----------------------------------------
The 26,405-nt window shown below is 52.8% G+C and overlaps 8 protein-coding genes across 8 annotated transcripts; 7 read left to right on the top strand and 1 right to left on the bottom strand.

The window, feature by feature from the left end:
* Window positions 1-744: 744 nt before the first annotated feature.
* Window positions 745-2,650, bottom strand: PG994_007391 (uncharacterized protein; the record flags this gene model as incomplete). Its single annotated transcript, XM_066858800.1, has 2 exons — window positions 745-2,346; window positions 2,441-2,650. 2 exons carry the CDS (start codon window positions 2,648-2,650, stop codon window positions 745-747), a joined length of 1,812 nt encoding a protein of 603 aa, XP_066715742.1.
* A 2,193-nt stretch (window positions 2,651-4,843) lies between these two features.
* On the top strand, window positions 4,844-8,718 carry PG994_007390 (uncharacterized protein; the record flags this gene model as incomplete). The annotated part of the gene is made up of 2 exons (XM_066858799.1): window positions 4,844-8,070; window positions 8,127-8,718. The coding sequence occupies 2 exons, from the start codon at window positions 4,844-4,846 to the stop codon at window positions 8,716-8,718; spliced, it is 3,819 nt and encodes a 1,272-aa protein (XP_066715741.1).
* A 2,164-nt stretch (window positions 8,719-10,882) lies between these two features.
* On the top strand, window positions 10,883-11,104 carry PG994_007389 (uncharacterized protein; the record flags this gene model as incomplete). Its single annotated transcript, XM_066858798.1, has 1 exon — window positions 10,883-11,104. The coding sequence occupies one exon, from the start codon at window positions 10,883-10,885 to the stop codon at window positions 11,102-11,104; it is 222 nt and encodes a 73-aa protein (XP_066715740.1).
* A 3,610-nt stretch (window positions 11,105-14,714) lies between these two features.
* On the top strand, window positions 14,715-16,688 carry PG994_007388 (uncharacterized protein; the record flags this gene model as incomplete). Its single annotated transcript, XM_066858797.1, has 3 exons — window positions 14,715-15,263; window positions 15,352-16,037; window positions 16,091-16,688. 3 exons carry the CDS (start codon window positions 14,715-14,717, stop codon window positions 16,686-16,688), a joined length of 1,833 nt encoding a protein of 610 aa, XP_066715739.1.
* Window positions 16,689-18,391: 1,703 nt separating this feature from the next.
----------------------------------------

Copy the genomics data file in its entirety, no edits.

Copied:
The 26,405-nt window shown below is 52.8% G+C and overlaps 8 protein-coding genes across 8 annotated transcripts; 7 read left to right on the top strand and 1 right to left on the bottom strand.

The window, feature by feature from the left end:
* Window positions 1-744: 744 nt before the first annotated feature.
* Window positions 745-2,650, bottom strand: PG994_007391 (uncharacterized protein; the record flags this gene model as incomplete). Its single annotated transcript, XM_066858800.1, has 2 exons — window positions 745-2,346; window positions 2,441-2,650. 2 exons carry the CDS (start codon window positions 2,648-2,650, stop codon window positions 745-747), a joined length of 1,812 nt encoding a protein of 603 aa, XP_066715742.1.
* A 2,193-nt stretch (window positions 2,651-4,843) lies between these two features.
* On the top strand, window positions 4,844-8,718 carry PG994_007390 (uncharacterized protein; the record flags this gene model as incomplete). The annotated part of the gene is made up of 2 exons (XM_066858799.1): window positions 4,844-8,070; window positions 8,127-8,718. The coding sequence occupies 2 exons, from the start codon at window positions 4,844-4,846 to the stop codon at window positions 8,716-8,718; spliced, it is 3,819 nt and encodes a 1,272-aa protein (XP_066715741.1).
* A 2,164-nt stretch (window positions 8,719-10,882) lies between these two features.
* On the top strand, window positions 10,883-11,104 carry PG994_007389 (uncharacterized protein; the record flags this gene model as incomplete). Its single annotated transcript, XM_066858798.1, has 1 exon — window positions 10,883-11,104. The coding sequence occupies one exon, from the start codon at window positions 10,883-10,885 to the stop codon at window positions 11,102-11,104; it is 222 nt and encodes a 73-aa protein (XP_066715740.1).
* A 3,610-nt stretch (window positions 11,105-14,714) lies between these two features.
* On the top strand, window positions 14,715-16,688 carry PG994_007388 (uncharacterized protein; the record flags this gene model as incomplete). Its single annotated transcript, XM_066858797.1, has 3 exons — window positions 14,715-15,263; window positions 15,352-16,037; window positions 16,091-16,688. 3 exons carry the CDS (start codon window positions 14,715-14,717, stop codon window positions 16,686-16,688), a joined length of 1,833 nt encoding a protein of 610 aa, XP_066715739.1.
* Window positions 16,689-18,391: 1,703 nt separating this feature from the next.